I don’t know much about the prior uses of the building right at the corner of Linden and Jefferson, but I do know that the second building from the corner used to house Candy’s Kitchen, a brothel, on the second story. So I suppose you could say that the building had commercial businesses on both the first and second stories, but that the second story also doubled as a residence for several working women.

Could they do it today? I don’t know if you could have residential units today that required sharing a bathroom among the tenants of the 7 units. But housing above businesses does still happen downtown, just not as frequently as it once did. And the units today are often *significantly* larger than they used to be. (Replacing 7 units above Joe’s Auto Upolstery with two condos is an example of that.) And, I suppose it should go without saying that the brothel is probably not legal. But if the women, let’s say, ran an Etsy operation from their living units, I don’t know of any code violations there. I should add that downtown units are also prime locations for short term rentals. 

932 Pitkin Street

After World War II, families started to own a car or two and development began to spread rapidly south and west. Houses grew wider. And single family homes in new neighborhoods were very likely to have only a single family living in them.

Could they do this today? Yuppers. This 2,128 square foot single family house would have no problem being approved under the code, old or new/repealed.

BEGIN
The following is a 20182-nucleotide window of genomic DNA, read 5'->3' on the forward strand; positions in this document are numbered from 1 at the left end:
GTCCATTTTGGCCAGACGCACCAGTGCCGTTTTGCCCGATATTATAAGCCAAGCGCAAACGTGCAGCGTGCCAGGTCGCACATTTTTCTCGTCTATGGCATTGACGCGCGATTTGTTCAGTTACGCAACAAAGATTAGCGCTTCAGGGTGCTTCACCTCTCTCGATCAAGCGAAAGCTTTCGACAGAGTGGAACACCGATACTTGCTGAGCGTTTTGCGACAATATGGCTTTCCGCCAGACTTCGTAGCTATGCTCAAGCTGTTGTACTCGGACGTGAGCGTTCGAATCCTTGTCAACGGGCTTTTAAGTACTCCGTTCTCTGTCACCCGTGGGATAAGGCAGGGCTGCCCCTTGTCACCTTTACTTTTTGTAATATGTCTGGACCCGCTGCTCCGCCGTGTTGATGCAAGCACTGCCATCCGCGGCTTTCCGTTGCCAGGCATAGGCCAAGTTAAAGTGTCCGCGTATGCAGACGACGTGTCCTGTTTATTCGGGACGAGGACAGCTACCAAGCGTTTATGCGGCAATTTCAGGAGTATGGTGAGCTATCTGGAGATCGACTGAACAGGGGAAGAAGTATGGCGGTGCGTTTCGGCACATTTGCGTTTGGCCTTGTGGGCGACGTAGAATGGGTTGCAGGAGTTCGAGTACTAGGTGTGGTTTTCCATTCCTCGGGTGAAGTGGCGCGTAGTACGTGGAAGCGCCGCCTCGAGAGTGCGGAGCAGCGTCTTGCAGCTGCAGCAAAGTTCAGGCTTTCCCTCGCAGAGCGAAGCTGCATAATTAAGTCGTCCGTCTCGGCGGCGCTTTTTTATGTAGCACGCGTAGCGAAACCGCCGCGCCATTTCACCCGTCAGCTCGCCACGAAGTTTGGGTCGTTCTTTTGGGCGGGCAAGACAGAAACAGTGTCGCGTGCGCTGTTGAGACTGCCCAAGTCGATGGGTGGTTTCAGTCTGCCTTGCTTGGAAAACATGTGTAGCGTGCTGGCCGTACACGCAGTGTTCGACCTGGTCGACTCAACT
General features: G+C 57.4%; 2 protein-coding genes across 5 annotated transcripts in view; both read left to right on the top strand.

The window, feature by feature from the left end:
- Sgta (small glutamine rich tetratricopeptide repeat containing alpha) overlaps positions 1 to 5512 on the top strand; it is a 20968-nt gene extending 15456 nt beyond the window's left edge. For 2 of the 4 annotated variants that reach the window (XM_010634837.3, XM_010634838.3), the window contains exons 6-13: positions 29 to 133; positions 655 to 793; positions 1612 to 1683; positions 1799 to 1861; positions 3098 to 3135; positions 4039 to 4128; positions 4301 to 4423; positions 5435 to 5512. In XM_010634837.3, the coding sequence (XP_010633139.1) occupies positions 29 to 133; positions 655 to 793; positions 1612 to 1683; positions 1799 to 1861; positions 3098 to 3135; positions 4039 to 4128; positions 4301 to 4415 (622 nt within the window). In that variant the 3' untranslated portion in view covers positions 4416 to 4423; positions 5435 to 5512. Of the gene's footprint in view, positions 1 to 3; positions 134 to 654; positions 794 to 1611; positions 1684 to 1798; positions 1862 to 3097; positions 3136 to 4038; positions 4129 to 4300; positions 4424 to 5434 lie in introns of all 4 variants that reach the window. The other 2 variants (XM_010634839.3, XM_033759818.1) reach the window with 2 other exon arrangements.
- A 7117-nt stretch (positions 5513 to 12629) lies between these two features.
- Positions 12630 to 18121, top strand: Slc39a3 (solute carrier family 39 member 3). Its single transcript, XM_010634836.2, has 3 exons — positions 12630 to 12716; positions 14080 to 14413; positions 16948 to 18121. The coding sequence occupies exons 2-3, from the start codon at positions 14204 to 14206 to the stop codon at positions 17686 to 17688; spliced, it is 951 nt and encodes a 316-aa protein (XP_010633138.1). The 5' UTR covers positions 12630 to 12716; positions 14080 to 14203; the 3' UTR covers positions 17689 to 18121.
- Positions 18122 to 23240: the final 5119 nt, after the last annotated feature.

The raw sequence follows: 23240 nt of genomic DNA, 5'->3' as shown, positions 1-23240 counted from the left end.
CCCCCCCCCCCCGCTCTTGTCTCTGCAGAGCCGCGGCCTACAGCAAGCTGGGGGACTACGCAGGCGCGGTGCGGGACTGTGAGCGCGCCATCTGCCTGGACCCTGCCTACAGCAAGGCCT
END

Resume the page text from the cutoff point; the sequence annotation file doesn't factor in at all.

906 W. Mountain Avenue, a “shotgun house.”

This shotgun house was built in 1914 and contains only 640 square feet of living space. It epitomizes the “tiny house” that many people seem to adore today. But it’s houses like this that are at risk of demolition in Old Town where many big money buyers are snapping up properties for the land and scraping whatever structures once stood there. 

I don’t have any particular occupancy info on this house (other than the fact that this property has been the home of not just people, but also Old Town’s beloved (by some, at least) vulture population. (Did you know that “A group of vultures is called a committee, venue, or volt”?) But I wanted to include it because when we talk about housing, we need to be talking about occupancy, use, and size. We’re slowly losing some of these smaller places and they’re being replaced with pretty sizeable buildings. But a diverse housing stock allows more options not only for those who would prefer to live more simply, but also for those who simply need a place to live and if that means being somewhere smaller than they’d like, that’ll do for now. Smaller buildings can provide breathing space for a person, or people, to settle in and build up resources that can be put toward moving to a larger place in the future.